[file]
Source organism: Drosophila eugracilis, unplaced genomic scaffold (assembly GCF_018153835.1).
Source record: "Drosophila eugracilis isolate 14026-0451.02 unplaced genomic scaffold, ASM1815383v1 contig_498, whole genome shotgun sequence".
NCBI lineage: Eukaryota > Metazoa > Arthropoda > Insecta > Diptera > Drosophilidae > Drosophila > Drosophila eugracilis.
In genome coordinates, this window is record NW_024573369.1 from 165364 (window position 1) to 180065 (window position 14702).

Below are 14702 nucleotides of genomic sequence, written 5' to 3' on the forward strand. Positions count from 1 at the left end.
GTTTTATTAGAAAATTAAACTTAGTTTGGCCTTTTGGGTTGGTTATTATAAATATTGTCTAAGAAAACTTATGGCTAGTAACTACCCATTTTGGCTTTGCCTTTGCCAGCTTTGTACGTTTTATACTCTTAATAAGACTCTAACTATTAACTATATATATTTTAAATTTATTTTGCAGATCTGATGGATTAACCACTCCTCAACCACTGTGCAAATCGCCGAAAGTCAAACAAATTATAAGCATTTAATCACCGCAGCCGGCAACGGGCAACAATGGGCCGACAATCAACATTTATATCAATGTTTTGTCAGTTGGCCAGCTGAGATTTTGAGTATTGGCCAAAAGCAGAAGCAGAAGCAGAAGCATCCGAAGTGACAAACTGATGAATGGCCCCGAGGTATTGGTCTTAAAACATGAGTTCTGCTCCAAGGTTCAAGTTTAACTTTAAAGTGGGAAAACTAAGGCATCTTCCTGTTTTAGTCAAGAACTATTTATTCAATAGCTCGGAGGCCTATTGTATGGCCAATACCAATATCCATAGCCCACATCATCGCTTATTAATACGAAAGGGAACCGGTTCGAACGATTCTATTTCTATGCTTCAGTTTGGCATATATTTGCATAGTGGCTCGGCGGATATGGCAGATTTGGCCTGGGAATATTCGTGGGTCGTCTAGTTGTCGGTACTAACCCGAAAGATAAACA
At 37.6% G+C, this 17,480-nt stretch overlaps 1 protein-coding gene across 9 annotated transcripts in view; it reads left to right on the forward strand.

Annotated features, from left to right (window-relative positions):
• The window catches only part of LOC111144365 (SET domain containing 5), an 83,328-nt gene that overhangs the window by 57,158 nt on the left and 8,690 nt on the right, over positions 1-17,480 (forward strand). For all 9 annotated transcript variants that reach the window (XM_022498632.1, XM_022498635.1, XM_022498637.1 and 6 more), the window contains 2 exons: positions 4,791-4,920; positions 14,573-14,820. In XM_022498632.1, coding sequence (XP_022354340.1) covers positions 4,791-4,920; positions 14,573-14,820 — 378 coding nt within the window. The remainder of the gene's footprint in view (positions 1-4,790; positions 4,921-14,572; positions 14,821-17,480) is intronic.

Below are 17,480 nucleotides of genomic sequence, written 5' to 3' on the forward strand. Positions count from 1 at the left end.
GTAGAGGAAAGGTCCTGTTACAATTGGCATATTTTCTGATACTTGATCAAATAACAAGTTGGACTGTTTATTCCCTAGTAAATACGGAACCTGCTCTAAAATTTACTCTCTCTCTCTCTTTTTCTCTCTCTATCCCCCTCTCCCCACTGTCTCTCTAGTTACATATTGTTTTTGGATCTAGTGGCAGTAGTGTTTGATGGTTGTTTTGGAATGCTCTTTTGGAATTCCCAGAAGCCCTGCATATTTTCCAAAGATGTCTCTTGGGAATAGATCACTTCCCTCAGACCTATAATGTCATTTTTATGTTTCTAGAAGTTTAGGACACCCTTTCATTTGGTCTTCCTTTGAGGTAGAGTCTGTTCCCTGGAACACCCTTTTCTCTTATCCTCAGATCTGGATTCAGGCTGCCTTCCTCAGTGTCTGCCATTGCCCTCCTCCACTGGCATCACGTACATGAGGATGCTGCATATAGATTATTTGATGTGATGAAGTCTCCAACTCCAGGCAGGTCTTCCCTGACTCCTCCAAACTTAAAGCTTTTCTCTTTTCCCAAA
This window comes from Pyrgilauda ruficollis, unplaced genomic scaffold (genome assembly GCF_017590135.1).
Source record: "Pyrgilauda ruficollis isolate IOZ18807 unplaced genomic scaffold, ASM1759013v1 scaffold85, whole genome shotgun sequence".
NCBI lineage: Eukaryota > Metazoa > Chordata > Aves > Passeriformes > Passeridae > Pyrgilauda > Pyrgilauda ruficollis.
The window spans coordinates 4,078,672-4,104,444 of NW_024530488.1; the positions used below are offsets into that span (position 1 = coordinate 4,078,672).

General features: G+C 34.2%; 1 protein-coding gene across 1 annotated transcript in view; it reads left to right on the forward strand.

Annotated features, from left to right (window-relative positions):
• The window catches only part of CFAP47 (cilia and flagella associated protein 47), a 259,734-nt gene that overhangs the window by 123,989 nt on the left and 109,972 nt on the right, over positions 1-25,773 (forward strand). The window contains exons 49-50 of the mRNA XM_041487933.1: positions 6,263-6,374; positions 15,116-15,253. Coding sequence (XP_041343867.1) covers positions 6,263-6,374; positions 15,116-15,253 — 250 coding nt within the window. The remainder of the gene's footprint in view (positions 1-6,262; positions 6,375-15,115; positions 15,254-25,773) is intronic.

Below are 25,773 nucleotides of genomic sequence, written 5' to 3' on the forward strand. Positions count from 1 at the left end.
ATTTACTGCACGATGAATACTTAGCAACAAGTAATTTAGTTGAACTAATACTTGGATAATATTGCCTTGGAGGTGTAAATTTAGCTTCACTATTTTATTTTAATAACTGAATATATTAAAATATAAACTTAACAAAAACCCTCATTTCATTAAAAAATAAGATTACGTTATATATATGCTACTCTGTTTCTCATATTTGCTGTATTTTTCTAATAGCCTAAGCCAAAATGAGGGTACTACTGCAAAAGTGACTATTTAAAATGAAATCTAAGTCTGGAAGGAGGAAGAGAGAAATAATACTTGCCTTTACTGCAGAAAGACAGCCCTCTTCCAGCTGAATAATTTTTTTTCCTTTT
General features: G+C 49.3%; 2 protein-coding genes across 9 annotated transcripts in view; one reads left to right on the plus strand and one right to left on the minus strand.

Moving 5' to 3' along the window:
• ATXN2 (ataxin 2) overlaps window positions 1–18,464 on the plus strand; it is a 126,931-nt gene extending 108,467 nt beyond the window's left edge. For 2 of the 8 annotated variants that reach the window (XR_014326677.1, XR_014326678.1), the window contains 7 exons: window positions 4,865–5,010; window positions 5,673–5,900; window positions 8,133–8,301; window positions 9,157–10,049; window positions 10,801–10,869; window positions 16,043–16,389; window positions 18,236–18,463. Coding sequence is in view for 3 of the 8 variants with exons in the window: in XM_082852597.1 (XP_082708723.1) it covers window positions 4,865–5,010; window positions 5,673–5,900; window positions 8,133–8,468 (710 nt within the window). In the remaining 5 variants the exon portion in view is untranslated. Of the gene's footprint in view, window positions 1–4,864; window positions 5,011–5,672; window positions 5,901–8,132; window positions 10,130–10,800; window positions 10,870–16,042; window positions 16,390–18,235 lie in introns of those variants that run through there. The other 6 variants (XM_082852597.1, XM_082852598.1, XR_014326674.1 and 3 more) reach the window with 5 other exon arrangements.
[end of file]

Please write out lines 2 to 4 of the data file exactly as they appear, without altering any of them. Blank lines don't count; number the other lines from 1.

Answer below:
Source record: "Drosophila eugracilis isolate 14026-0451.02 unplaced genomic scaffold, ASM1815383v1 contig_498, whole genome shotgun sequence".
NCBI lineage: Eukaryota > Metazoa > Arthropoda > Insecta > Diptera > Drosophilidae > Drosophila > Drosophila eugracilis.
In genome coordinates, this window is record NW_024573369.1 from 165364 (window position 1) to 180065 (window position 14702).